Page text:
Tell me the truth about love – concerts for the Sapphire Coast and Narooma Music Societies

Once again, Bill Hawkey MBE, OAM, and I conspired to collaborate on a new concert to wow the residents of the South Coast. This time, I chose the theme, ‘Tell Me the Truth About Love’, inspired by the song of the same name from Benjamin Britten and WH Auden’s Cabaret Songs.

Both concerts, in Bega and Narooma, were a huge success. Here’s what Michael Kavanagh, President of the Sapphire Coast Music Society, wrote:

The Sapphire Coast Music Society were delighted to be able to present Eliane Morel and her ‘Tell me the truth about love’ recital in Bega during September 2015. Eliane’s presentation of works by Purcell, Bizet, Mozart, Benjamin Britten and Cole Porter delighted the packed audience and left them calling for more. It was Eliane’s rapport with the audience, her undoubted stagecraft and her ability to interpret such a range of composers, as well as her singing talent that made the recital such a success. Our Society was indeed fortunate to be able to present a recital by an artist as talented as Eliane Morel.

The concert was in three acts: Act 1 ‘What is this thing called love?’ was about the nature of love, especially when the first stirrings of love come upon us – what is it about, why are we afraid to give into it, what does it look like? We started with Dido’s lament from Dido and Aeneas, where she is terrified of giving in to her feelings for Aeneas, then moved to Carmen’s Habanera (’cause she knows what it’s all about – it’s a rebellious gypsy, an untameable bird!), contrasted with ‘Tell me truth about love’ which archly asks us to personify love and the ways it will approach us. e.g. “Does it look like a pair of pyjamas, or the ham in a temperance hotel? Does its odour remind one of llamas, or has it a comforting smell? O tell me the truth about love!” Then Dorabella from Cosi Fan Tutte stepped in to tell us it’s a thief, a little serpent who worms his way into your heart. But we finished with Cole Porter, telling us that worrying about it isn’t important, and encouraging us: “Let’s do it, let’s fall in love!”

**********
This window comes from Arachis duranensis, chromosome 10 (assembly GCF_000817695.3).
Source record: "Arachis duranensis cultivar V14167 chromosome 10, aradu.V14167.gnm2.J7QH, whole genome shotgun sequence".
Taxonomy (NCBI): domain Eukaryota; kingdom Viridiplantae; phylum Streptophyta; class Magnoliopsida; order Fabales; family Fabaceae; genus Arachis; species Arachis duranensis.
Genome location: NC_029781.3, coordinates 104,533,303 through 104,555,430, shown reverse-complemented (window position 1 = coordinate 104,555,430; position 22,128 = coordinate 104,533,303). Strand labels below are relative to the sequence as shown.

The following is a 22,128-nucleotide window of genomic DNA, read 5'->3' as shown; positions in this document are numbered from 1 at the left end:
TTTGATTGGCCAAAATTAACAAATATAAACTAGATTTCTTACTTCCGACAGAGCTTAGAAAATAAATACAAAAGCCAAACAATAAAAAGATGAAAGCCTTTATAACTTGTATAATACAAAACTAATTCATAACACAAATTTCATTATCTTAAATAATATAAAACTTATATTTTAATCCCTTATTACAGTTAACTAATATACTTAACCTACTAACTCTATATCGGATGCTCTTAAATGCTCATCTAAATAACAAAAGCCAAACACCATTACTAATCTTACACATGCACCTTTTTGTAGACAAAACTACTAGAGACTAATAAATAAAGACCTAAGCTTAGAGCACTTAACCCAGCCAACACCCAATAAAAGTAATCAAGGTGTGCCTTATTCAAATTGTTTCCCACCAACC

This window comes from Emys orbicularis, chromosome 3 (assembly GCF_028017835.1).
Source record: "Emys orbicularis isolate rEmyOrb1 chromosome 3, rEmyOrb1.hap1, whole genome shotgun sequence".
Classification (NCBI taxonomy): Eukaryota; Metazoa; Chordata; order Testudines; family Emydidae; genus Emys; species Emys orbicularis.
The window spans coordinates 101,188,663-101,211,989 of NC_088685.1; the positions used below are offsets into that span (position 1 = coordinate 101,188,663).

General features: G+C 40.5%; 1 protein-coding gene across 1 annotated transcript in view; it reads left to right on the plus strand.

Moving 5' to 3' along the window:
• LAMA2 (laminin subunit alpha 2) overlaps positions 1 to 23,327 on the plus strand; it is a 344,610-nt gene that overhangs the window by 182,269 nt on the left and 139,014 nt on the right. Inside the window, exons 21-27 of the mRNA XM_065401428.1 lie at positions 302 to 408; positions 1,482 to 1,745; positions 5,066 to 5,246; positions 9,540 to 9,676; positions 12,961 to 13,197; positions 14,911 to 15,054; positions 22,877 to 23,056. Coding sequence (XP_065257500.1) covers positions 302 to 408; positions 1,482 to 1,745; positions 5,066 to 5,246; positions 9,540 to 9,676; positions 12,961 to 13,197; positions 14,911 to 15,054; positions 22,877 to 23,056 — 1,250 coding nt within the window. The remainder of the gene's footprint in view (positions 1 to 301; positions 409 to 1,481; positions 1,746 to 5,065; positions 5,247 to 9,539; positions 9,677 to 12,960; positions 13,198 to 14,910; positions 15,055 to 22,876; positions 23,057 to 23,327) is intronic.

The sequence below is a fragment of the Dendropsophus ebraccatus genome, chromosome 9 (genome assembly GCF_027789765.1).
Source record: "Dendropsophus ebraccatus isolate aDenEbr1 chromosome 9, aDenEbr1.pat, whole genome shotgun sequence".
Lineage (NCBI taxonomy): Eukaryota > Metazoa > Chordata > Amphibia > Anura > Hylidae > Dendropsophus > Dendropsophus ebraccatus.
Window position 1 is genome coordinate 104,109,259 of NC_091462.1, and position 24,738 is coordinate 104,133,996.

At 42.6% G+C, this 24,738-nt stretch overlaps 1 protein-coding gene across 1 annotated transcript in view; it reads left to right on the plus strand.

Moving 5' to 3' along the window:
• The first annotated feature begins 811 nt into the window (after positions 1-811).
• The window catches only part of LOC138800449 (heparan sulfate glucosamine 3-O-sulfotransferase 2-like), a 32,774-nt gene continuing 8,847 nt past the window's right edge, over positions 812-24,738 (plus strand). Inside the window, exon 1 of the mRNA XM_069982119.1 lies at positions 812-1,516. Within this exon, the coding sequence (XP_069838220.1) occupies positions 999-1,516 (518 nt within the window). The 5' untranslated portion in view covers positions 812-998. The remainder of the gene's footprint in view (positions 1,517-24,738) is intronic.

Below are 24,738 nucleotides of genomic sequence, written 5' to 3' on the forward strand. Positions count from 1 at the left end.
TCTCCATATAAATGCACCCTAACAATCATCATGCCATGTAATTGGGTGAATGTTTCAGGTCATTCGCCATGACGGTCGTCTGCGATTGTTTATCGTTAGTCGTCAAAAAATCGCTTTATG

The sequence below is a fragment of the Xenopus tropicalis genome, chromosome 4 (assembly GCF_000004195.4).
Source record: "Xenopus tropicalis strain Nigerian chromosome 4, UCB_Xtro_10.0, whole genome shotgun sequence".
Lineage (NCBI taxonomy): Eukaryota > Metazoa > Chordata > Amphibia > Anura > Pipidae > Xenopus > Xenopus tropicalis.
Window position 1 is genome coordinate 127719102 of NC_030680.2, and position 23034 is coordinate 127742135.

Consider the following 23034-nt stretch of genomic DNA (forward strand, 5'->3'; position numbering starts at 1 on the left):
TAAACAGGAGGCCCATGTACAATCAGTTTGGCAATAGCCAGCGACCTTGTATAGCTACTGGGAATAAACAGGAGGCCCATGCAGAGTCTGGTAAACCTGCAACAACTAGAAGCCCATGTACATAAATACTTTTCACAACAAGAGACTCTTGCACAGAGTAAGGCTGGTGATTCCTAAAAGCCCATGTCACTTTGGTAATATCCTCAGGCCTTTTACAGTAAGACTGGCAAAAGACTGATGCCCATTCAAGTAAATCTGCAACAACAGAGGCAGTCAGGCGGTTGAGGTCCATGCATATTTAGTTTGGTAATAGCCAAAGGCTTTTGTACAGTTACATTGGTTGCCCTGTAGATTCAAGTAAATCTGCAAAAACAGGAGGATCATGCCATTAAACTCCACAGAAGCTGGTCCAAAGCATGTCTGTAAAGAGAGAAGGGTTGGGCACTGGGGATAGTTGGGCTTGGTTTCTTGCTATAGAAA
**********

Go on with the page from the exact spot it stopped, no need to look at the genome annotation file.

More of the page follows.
After an interlude of jazz numbers from Bill, Act 2, ‘Love Hurts’ explored what happens when love is unrequited, betrayed, or extinguished. We started with ‘Johnny’ and ‘Funeral blues’ both from Cabaret Songs, then moved to ‘Dido’s Farewell’ – where her trepidations about falling in love are realised, as she is betrayed by Aeneas, and must die.  But to finish this section off, we went back to the great philosopher Cole Porter, who reminds us that sometimes we just have to accept that, ‘It was just one of those things.’

The third act, ‘Love conquers all’ found us in the city of love, with two beautiful songs made famous by Edith Piaf – ‘Sous le ciel de Paris’ and ‘La vie en rose’. And the encore? To sum it all up, ‘Crazy’ by Willie Nelson, of course!

The exciting thing was that I realised this is a show – a concert format I can take elsewhere. The combination of songs, the story and the format fit so well together, it’s something I’d like to repeat around the country… so watch this space!